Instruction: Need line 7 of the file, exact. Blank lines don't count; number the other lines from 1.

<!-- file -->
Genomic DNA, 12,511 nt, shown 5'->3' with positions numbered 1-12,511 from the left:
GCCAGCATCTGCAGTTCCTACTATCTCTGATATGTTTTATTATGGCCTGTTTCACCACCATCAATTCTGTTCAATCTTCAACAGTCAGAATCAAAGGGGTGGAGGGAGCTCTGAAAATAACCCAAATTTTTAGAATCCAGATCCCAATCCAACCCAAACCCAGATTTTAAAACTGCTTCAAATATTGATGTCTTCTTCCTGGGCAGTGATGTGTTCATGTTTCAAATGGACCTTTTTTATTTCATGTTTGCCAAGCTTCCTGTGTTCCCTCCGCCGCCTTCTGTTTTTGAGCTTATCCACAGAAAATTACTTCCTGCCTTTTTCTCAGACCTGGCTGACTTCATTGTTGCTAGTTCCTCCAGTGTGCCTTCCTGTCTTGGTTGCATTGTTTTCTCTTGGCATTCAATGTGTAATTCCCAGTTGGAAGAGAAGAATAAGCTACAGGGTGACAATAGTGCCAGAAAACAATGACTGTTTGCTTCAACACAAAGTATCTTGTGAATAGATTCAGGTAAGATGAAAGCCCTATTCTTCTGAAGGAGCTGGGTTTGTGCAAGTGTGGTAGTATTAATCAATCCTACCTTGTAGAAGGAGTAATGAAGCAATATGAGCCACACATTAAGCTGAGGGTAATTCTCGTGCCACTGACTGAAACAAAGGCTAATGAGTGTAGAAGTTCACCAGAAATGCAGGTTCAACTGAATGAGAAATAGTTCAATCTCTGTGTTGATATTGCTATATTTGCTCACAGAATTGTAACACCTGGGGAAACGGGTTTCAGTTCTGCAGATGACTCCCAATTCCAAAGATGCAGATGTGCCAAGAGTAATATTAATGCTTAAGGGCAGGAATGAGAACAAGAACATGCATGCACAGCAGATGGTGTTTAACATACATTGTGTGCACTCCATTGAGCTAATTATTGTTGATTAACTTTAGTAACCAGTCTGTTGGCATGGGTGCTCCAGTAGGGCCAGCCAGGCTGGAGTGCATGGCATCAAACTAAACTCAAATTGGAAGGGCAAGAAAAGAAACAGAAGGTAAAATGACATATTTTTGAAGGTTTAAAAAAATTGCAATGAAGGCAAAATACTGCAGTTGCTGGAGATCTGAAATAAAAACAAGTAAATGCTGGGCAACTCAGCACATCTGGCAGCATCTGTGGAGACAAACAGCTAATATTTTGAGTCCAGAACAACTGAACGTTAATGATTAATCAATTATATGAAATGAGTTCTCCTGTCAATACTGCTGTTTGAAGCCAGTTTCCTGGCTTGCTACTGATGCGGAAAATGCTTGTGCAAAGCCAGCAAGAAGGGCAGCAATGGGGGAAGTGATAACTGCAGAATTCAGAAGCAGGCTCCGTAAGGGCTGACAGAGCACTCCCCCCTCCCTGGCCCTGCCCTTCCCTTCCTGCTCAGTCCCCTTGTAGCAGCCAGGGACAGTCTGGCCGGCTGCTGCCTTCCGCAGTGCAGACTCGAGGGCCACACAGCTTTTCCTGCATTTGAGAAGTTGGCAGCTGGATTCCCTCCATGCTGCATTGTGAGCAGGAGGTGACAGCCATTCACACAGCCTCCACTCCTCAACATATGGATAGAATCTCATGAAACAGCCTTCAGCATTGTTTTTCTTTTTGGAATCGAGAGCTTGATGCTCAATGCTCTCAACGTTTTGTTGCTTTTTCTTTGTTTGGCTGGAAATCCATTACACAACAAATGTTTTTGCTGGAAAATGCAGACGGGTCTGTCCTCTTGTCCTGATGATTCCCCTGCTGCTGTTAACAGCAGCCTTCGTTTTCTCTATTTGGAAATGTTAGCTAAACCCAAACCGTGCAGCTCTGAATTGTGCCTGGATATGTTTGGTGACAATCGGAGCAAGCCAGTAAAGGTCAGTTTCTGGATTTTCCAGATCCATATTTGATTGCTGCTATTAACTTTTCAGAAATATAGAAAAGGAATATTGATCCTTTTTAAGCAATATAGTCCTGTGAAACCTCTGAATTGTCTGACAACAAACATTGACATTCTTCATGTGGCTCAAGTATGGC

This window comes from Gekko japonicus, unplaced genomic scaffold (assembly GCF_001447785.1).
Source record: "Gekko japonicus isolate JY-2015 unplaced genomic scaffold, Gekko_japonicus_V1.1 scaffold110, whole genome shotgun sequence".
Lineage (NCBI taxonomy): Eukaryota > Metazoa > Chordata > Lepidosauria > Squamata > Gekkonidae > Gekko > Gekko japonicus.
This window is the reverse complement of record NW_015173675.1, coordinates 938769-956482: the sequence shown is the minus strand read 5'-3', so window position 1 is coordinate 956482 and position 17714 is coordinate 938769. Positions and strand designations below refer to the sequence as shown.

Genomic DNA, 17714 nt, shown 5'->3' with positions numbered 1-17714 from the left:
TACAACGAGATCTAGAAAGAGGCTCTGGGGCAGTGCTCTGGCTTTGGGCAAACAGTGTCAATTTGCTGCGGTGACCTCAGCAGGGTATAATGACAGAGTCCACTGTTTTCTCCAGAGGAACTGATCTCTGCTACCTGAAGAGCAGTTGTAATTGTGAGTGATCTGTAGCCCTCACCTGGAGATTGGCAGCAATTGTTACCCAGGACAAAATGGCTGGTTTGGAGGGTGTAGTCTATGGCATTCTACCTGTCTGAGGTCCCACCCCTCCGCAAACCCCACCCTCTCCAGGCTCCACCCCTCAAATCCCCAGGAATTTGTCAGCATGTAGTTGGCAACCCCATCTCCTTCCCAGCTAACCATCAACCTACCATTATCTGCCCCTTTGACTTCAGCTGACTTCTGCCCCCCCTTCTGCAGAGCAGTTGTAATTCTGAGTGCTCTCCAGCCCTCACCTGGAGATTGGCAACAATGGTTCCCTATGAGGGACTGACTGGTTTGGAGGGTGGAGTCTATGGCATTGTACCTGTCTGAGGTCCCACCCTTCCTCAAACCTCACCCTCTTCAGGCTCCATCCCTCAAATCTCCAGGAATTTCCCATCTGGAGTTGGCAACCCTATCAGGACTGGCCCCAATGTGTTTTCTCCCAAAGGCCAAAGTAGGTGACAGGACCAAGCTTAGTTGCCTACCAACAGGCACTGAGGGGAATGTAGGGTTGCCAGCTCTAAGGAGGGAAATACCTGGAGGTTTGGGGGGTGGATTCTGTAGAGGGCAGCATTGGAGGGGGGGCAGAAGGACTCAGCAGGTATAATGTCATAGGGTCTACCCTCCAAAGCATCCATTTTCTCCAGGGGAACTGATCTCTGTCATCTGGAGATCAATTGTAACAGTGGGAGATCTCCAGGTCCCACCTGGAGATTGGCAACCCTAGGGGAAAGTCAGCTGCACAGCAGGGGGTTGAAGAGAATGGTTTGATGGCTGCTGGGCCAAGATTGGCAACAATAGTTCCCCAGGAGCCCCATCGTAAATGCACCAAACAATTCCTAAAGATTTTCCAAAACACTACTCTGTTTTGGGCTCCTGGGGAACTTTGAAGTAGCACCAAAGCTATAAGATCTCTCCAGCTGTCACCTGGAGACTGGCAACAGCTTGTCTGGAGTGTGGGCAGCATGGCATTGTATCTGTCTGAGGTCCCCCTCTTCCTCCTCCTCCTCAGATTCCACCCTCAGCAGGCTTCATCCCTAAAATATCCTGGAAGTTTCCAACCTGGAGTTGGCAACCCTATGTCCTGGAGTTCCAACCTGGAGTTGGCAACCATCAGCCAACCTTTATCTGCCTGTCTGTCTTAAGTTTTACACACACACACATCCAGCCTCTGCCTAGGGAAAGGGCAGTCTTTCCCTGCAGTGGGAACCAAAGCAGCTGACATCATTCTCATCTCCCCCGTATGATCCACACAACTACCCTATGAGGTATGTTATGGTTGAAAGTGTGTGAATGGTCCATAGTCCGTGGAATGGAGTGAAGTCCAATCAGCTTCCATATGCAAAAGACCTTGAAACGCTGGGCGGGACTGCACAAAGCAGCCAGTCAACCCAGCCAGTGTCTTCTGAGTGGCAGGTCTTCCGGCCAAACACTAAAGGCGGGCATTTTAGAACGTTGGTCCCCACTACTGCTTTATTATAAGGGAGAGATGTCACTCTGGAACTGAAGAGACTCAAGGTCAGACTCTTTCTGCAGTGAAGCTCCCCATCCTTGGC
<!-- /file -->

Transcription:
Genomic DNA, 17714 nt, shown 5'->3' with positions numbered 1-17714 from the left: